Implementation of Infrared Non-Destructive Evaluation in Fiber-Reinforced Polymer Bouble-Web I-Beams
When taking steps away from tried and true designs, there is always a degree of uncertainty that arises. With the introduction of fiber-reinforced polymers (FRP) in double-web I-beams (DWIB) to replace steel beams in bridge applications, there are many benefits along with the disadvantages. A bridge has been built with this new type of beam after only short-term proof testing for validation. Nondestructive evaluation (NDE) is a way to implement health monitoring of the bridge beams and needs to be assessed.
The principal underlying infrared thermal imaging (IR) nondestructive evaluation (NDE) is to induce a thermal gradient in the beam through heating and monitor how it changes. Delaminations determined by others to be the critical form of deterioration, would be expected to affect the heat conduction in these beams. This project used a halogen lamp to heat the surface of the beam followed by an observation with an IR camera. Calculations of an ANSYS finite element analysis (FEA) model were compared with a series of laboratory tests. The experimental results allowed for validation of the model and development of an IR inspection procedure. This work suggests that for high quality beams of the type considered that an IR procedure could be developed to detect delaminations as small as one inch in length; however, the size would be underestimated.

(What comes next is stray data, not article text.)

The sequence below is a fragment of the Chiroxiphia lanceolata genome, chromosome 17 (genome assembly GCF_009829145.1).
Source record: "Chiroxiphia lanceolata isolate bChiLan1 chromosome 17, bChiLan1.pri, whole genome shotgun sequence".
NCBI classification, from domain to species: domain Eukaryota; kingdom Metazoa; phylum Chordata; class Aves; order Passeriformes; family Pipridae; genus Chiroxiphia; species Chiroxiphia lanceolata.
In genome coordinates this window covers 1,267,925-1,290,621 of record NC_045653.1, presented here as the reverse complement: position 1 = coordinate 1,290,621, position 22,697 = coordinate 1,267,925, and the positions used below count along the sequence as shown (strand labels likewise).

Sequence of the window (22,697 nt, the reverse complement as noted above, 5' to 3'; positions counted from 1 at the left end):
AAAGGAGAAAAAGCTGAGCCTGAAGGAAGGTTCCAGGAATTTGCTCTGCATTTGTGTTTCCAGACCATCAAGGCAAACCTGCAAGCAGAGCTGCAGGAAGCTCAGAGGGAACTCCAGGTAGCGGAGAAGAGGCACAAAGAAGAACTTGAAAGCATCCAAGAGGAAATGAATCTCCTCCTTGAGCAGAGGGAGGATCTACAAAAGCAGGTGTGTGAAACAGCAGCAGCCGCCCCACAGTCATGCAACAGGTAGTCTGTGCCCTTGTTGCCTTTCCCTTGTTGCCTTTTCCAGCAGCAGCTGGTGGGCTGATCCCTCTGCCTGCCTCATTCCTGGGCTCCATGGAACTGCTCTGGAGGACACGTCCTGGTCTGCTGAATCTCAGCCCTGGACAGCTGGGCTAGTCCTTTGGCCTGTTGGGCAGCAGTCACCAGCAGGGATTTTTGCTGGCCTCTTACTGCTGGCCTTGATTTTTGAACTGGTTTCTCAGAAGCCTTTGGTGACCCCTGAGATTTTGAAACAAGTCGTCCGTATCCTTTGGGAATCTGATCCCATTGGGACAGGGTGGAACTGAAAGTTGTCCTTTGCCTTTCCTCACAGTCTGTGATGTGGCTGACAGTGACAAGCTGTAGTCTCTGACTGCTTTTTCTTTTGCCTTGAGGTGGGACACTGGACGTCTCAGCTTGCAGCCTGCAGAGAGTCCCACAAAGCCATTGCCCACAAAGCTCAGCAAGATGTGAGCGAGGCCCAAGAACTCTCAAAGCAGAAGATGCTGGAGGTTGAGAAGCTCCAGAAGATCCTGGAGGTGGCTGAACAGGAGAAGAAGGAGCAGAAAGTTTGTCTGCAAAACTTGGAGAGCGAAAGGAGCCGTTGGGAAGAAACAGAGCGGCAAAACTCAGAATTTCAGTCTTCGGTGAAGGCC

Advisor:John C. Duke, Jr.; Edmund G. Henneke; Surot Thangjitham
School:Virginia Polytechnic Institute and State University
School Location:USA - Virginia
Source Type:Master's Thesis
Keywords:engineering science and mechanics
Date of Publication:02/27/2006